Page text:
The student news site of Edwardsville High School

Tiger Times

The student news site of Edwardsville High School

Tiger Times

The student news site of Edwardsville High School

Tiger Times

I Might Be Olive Garden’s Worst Nightmare

Georgia Gaughan
Olive Garden’s crispy chicken fettucini, one of their most popular pasta dishes.

Late in my junior year, in the review unit of Journalism 1, I took a trip to the Fairview Heights Olive Garden, where I’d face (and appropriately trash in my writing) one of the worst restaurant experiences I’ve ever encountered. This Wednesday, I went back for seconds, paying the brand-new Edwardsville location a visit.


I was taken to my table within the minute I walked in the door, which would have made an immediate positive impression on the rest of the night, but things went downhill the second I sat down. 

With the way the building is set up, there are about five half-booth-half-tables across from the bar, which is where I was seated. I came with a party of three, but was seated at a six-person table in a nearly-empty restaurant. 

I thought it was a little awkward that we were at such a large table, but I didn’t think much of the placement at first. Five minutes later, I felt like I was an exhibit at the zoo. 

Because of the location of the table, the surrounding area was treated as a hallway between the kitchen and the dining room, meaning there was always someone walking past my table throughout the entire night. Luckily, they never failed to make direct eye contact with me every time. 

It seems like a relatively superficial issue, but it got pretty uncomfortable when the servers, bartenders, hosts and managers used this “hallway” space to have all their personal conversations as if customers weren’t fewer than 10 feet away.

I really don’t bring this up for the sole purpose of complaining – I’ve had jobs and I know that there needs to be a time to decompress from the often-stressful environment of customer service. Sit-down restaurants, however, are generally a more professional setting and should probably be treated as such.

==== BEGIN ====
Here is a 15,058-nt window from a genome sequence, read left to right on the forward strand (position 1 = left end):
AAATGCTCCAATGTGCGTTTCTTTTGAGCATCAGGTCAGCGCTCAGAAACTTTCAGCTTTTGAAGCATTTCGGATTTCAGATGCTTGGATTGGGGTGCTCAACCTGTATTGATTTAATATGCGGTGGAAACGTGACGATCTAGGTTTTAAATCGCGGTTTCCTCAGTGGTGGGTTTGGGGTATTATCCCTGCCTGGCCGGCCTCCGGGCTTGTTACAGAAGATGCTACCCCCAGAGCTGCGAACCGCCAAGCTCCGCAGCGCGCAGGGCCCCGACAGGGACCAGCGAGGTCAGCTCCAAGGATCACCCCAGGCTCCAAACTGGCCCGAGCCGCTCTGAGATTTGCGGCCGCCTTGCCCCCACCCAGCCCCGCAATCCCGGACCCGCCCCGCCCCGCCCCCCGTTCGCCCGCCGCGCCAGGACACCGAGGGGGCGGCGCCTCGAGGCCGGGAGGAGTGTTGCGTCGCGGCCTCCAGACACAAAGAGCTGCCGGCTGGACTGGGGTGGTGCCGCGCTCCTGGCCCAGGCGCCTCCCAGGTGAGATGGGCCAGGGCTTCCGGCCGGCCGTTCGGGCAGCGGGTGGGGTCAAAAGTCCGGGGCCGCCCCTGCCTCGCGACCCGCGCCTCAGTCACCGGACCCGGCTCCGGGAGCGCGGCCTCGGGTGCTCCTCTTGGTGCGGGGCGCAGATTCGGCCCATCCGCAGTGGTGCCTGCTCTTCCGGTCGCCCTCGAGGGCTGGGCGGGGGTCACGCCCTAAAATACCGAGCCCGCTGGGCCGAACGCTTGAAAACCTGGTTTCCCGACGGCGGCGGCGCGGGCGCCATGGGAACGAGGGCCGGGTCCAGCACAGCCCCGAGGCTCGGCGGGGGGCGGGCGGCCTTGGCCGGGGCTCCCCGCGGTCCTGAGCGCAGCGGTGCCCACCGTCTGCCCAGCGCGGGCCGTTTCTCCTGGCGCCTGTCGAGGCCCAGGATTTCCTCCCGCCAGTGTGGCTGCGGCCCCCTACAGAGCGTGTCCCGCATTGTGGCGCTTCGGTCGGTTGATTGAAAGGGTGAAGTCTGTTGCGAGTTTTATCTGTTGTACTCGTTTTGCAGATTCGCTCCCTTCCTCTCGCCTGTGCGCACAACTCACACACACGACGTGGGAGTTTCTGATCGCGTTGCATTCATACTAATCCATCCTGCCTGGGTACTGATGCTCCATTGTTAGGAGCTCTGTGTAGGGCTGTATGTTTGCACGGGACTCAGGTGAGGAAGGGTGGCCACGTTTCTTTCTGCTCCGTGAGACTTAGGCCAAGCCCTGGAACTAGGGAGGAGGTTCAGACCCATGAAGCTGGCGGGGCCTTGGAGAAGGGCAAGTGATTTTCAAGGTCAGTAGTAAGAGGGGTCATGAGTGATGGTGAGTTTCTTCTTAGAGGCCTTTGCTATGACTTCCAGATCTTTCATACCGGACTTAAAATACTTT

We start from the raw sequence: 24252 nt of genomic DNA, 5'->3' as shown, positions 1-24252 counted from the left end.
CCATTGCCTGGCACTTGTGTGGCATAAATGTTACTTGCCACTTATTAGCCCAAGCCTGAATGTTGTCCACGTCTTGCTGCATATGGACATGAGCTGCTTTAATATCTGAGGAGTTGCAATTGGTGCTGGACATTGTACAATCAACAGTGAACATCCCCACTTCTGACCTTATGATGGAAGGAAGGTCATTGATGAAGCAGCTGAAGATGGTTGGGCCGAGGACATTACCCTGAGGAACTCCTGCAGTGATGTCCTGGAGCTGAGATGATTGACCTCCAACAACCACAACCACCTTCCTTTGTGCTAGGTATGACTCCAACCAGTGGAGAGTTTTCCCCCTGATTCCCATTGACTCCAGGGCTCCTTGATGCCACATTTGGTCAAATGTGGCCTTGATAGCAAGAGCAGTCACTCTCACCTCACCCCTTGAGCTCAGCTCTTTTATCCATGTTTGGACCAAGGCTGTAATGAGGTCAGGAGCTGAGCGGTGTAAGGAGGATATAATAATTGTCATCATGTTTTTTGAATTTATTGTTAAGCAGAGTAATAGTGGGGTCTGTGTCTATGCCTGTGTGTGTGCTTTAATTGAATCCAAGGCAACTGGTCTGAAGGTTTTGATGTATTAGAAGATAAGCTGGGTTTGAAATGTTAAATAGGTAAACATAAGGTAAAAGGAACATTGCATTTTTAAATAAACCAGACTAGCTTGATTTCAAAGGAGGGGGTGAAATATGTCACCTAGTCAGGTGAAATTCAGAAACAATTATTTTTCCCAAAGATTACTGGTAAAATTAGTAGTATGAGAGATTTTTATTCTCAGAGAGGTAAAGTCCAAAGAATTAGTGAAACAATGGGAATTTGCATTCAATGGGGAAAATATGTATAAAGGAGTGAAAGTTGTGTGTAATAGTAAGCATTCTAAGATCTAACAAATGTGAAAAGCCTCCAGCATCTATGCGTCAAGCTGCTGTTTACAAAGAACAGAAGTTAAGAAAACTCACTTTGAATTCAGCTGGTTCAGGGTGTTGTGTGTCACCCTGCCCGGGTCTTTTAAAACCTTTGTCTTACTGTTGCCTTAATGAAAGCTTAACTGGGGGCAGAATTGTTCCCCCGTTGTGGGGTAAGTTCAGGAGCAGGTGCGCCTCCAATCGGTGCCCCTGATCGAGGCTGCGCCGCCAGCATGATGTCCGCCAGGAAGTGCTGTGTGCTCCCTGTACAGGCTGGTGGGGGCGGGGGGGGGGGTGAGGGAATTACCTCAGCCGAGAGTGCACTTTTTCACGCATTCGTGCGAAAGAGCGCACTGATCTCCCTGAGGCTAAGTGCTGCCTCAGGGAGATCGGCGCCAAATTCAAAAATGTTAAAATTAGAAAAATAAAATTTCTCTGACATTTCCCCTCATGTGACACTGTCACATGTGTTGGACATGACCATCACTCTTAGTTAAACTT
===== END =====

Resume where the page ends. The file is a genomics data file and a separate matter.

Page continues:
I’m going to be 100% honest, this seating arrangement pretty much ruined the rest of the night. I was perpetually uncomfortable, especially with the thought that the rest of the dining room was wide open and I could easily be sitting somewhere else. 

Once our server came to the table, a different mood was set. I could tell she was a genuinely nice person (partially because I could hear the conversations she was having with her coworkers), but was probably rushed through customer service training due to the limited time the staff had to prepare for the opening in late February, explaining why she was an unsettlingly awkward presence each time she visited the table. 

I’d probably make a pass for this if it were closer to that opening date, but, by this point, it was well into their second full month of operation and the smaller kinks should really have been worked out. 

If the constant looks from passers by weren’t enough, our server doubled as the bartender and stood at the bar, staring at our table for the entire hour and a half we were there. Interestingly enough, she simultaneously managed to leave us sitting for a good 30-minute period toward the end of our time there.

All that said, I think our server was the most personable individual I interacted with the entire night. 

Twice within the evening, the same manager visited the table to ask how we were doing and if we needed anything. I usually always appreciate when managers make their way out of the back office and work with real customers, but I really wished this one stayed far away.

She had an unnerving presence, standing there for about a minute too long and stumbling awkwardly through the few sentences she spoke. Again, I get that the training process was significantly abridged in comparison to other establishments or positions. At the manager level, though, quality customer service should’ve been a prerequisite. 

Overall, I would give the service aspect two-and-a-half out of five stars. It was a little worse than “nothing special,” but definitely not one- or two-star worthy. My recommendation for the management team is that they invest in a few more Saturday training days – get your front-of-house employees to a certain level of comfortable interaction and you’re golden. 


One thing Olive Garden is known for is its “Italian hospitality” – a principle of creating a welcoming atmosphere and providing for the customer, including their never-ending soup, salad and breadsticks, which comprised the first course.

After having a Fazzoli’s in Edwardsville for most of my life, I never thought much of the Olive Garden breadsticks. They had half the flavor as Fazzoli’s and weren’t nearly as soft.

This visit to Olive Garden didn’t really change my opinion. The bread was hot, but hard as a rock. A breadstick is a breadstick, though, so I wasn’t about to let that ruin my meal. 

I also opted for the house salad over a soup, knowing that’s one of the restaurant’s most well-known menu items.